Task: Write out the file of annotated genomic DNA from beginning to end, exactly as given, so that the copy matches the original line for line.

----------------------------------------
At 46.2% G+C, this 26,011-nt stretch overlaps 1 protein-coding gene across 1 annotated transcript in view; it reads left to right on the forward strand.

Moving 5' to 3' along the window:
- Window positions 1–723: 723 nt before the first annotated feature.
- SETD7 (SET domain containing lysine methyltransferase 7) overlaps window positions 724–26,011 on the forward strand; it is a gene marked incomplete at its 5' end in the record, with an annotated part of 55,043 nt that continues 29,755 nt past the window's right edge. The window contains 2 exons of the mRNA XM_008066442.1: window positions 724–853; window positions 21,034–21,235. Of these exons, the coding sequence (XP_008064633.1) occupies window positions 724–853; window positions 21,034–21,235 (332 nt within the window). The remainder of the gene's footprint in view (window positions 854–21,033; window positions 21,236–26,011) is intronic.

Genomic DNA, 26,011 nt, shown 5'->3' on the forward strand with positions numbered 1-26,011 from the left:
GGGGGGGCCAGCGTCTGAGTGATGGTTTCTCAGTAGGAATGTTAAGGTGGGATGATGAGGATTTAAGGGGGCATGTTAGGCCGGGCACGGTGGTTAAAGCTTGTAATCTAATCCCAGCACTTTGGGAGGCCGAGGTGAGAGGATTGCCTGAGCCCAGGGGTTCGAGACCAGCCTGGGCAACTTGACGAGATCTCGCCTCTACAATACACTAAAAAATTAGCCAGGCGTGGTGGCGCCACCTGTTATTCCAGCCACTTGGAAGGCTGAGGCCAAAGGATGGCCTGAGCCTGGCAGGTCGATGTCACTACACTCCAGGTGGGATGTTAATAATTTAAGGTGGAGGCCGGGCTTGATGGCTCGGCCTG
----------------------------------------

At 46.2% G+C, this 26,011-nt stretch overlaps 1 protein-coding gene across 1 annotated transcript in view; it reads left to right on the forward strand.

Moving 5' to 3' along the window:
- Window positions 1–723: 723 nt before the first annotated feature.
- SETD7 (SET domain containing lysine methyltransferase 7) overlaps window positions 724–26,011 on the forward strand; it is a gene marked incomplete at its 5' end in the record, with an annotated part of 55,043 nt that continues 29,755 nt past the window's right edge. The window contains 2 exons of the mRNA XM_008066442.1: window positions 724–853; window positions 21,034–21,235. Of these exons, the coding sequence (XP_008064633.1) occupies window positions 724–853; window positions 21,034–21,235 (332 nt within the window). The remainder of the gene's footprint in view (window positions 854–21,033; window positions 21,236–26,011) is intronic.

Genomic DNA, 26,011 nt, shown 5'->3' on the forward strand with positions numbered 1-26,011 from the left:
GGGGGGGCCAGCGTCTGAGTGATGGTTTCTCAGTAGGAATGTTAAGGTGGGATGATGAGGATTTAAGGGGGCATGTTAGGCCGGGCACGGTGGTTAAAGCTTGTAATCTAATCCCAGCACTTTGGGAGGCCGAGGTGAGAGGATTGCCTGAGCCCAGGGGTTCGAGACCAGCCTGGGCAACTTGACGAGATCTCGCCTCTACAATACACTAAAAAATTAGCCAGGCGTGGTGGCGCCACCTGTTATTCCAGCCACTTGGAAGGCTGAGGCCAAAGGATGGCCTGAGCCTGGCAGGTCGATGTCACTACACTCCAGGTGGGATGTTAATAATTTAAGGTGGAGGCCGGGCTTGATGGCTCGGCCTG